Ilic D, Damsky CH, Yamamoto T (1997) Focal adhesion kinase: at the crossroads of signal transduction. J. Cell. Sci. 110: 401–407PubMedGoogle Scholar
  53. 53.
    Chen HC, Guan JL (1994) Stimulation of phosphatidylinositol 3 kinase association with focal adhesion adhesion kinase by platelet derived growth factor. J. Biol. Chem. 269: 31229–31233PubMedGoogle Scholar
  54. 54.
    Schlaepfer DD, Hunter T (1997) Focal adhesion kinase overexpression enhances ras dependent integrin signalling to ERK2/mitogen activated protein kinase through interactions with and activation of c-src. J. Biol. Chem. 272:13189–13195PubMedCrossRefGoogle Scholar
  55. 55.
    Ridderstrale M, Tornqvist H (1994) PI-3 kinase inhibitor wortmannin blocks the insulin like effects of growth hormone in isolated rat adipocytes. Biochem. Biophys. Res. Commun. 203: 306–310PubMedCrossRefGoogle Scholar
  56. 56.
    Winston LA, Hunter T (1995) JAK2, Ras, Raf are reuired for activation of ERK/ mitogen activated protein kinase by growth homrone. J. Biol. Chem. 270: 30837–30840PubMedCrossRefGoogle Scholar
  57. 57.
    Hanks SK, Polte TR (1997) Signalling through focal adhesion kinase. Bioessays 19: 137–145PubMedCrossRefGoogle Scholar
  58. 58.
    Treisman R (1996) Regulation of transcription by MAP kinase cascades. Curr. Opin. Cell. Biol. 8: 205–215PubMedCrossRefGoogle Scholar
  59. 59.
    Campbell GS, Pang L, Miyasaka T, Saltiel AR, Carter-Su C (1992) Stimulation by growth hormone of MAP kinase activity in 3T3-F442A fibroblasts. J. Biol. Chem. 267: 6074–6080PubMedGoogle Scholar
  60. 60.
    Möller C, Hansson A, Enberg B, Lobie PE, Norstedt G (1992) Growth hormone induction of tyrosine phosphorylation and activation of mitogen activated protein kinases in cells transfected with rat GH receptor cDNA. J. Biol. Chem. 267: 23403–23408PubMedGoogle Scholar
  61. 61.
    Winston LA, Bertics PJ (1992) Growth hormone stimulates the tyrosine phosphorylation of 42-kDa and 45 K-Da ERK related proteins. J. Biol. Chem. 267:4747–4751PubMedGoogle Scholar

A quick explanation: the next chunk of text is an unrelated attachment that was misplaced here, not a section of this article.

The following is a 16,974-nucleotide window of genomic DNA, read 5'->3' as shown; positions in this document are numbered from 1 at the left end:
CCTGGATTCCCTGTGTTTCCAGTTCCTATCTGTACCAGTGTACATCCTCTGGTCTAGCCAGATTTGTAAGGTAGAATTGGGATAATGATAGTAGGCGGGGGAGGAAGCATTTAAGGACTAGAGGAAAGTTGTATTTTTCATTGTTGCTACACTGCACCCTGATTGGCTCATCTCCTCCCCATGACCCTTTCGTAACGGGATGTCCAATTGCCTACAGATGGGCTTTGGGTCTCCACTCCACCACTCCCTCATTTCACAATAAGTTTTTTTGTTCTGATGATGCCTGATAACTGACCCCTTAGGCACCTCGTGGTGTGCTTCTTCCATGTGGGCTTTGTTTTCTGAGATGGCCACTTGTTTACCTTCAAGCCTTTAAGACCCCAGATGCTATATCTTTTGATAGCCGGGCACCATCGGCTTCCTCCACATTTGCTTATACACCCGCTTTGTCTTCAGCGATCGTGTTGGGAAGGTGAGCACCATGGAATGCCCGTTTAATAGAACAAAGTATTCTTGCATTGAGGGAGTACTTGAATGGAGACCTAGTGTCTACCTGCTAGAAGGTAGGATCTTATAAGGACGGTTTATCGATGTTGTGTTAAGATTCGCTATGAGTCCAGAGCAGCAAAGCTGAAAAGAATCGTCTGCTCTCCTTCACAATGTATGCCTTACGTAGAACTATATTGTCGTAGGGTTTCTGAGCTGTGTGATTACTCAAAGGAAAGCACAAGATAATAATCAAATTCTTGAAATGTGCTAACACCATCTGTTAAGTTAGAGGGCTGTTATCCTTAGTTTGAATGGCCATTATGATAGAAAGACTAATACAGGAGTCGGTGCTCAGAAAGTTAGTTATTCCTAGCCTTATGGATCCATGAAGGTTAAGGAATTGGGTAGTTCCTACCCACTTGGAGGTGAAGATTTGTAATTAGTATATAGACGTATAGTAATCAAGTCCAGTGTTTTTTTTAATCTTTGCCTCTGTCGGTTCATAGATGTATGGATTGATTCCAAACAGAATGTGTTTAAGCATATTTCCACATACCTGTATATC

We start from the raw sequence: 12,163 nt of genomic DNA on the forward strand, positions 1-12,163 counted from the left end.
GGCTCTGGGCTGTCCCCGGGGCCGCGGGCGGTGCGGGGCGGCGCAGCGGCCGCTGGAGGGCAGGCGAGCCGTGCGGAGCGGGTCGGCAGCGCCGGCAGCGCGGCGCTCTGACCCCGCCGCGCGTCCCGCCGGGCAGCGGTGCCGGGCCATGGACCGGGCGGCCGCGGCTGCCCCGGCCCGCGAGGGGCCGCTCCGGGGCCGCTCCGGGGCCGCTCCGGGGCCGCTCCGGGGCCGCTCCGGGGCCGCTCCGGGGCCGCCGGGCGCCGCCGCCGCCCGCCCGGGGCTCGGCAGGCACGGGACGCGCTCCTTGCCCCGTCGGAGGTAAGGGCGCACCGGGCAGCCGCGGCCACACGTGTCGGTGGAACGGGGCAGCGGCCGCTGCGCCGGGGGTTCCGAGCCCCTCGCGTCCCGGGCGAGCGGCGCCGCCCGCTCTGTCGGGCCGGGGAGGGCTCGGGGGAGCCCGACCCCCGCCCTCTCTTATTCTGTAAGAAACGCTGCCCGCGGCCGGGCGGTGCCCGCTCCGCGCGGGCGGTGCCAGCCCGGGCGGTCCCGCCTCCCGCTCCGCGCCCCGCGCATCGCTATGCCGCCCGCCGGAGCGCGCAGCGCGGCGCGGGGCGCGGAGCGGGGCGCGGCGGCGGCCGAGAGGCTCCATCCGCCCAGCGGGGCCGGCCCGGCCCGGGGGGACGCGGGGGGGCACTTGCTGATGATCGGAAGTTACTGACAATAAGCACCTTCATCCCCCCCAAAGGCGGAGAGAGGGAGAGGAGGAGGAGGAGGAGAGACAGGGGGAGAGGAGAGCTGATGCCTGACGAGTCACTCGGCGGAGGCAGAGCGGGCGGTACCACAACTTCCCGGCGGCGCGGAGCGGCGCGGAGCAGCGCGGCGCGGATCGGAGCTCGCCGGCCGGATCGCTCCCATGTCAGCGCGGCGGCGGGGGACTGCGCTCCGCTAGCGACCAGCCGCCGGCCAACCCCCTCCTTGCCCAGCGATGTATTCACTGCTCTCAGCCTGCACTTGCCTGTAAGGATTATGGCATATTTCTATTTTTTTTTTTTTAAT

62. 62.
    Tanaka S, Ouchi T, Hanafusa H (1997) Downstream of crk adaptor signalling pathway: activation of jun kinase by v-crk through the guanine nucleotide exchange protein C3G. Proc. Natl. Acad. Sci. USA. 94: 2356–2361PubMedCrossRefGoogle Scholar
  63. 63.
    Han Y, Leaman DW, Watling D, Rogers NC, Groner B, Kerr IM, Wood WI, Stark GR (1996) Participation of JAK and STAT proteins in growth hormone induced signalling. J. Biol. Chem. 271: 5947–5952PubMedCrossRefGoogle Scholar
  64. 64.
    Vanderkuur JA, Butch ER, Waters SB, Pessin JE, Guan KL, Carter-Su C (1997) Signalling molecules involved in cuopling growth hormone receptor to mitogen activated protain kinase activation. Endocrinology 138: 4301–4307PubMedCrossRefGoogle Scholar
  65. 65.
    Kilgour E, Gout I, Anderson NG (1996) Requirement for phosphoinositide 3-OH kinase in growth hormone signalling to the mitogen activated protein kinase and p70 s6k pathways. Biochem. J. 315:517–522PubMedGoogle Scholar
  66. 66.
    Davis RJ (1993) The mitogen activated protein kinase signal transduction pathway. J. Biol. Chem. 268: 14553–14556PubMedGoogle Scholar
  67. 67.
    Pircher TJ, Flores-Morales A, Mui AL, Saltiel AR, Norstedt G, Gustafsson JA, Haldosen LA (1997) Mitogen activated protein kinase kinase inhibition decreases growth hormone stimulated transcription mediated by STAT5. Mol. Cell. Endocrinol., in press.Google Scholar
  68. 68.
    Anderson NG (1993) Similtaneous activation of p90rsk and p70s6k by growth hormone in 3T3-F442A pre-aadipocytes. Biochem. Biophys. Res. Commun. 193: 284–290PubMedCrossRefGoogle Scholar
  69. 69.
    Tollet P, Hamberg M, Gustafsson JA, Mode A (1995) Growth hormone signalling leading to CYP2C12 gene expression in rat hepatocytes involves phospholipase A2. J. Biol. Chem. 270: 12569–12577PubMedCrossRefGoogle Scholar
  70. 70.
    Gurland G, Ashcom G, Cochran BH, Schwartz J (1990) Rapid events in growth hormone action. Induction of c-fos and c-jun transcription in 3T3-F442A preadipocytes. Endocrinology 127: 3187–3195Google Scholar
  71. 71.
    Hodge CL, Liao JF, Ho PF, Schwartz J (1997) GH stimulated phosphorylation of ELK-1 or related protein contributes to c-fos transcription through the SRE. Proc. 79th Meet. Endo. Soc. (Abstract p73)Google Scholar
  72. 72.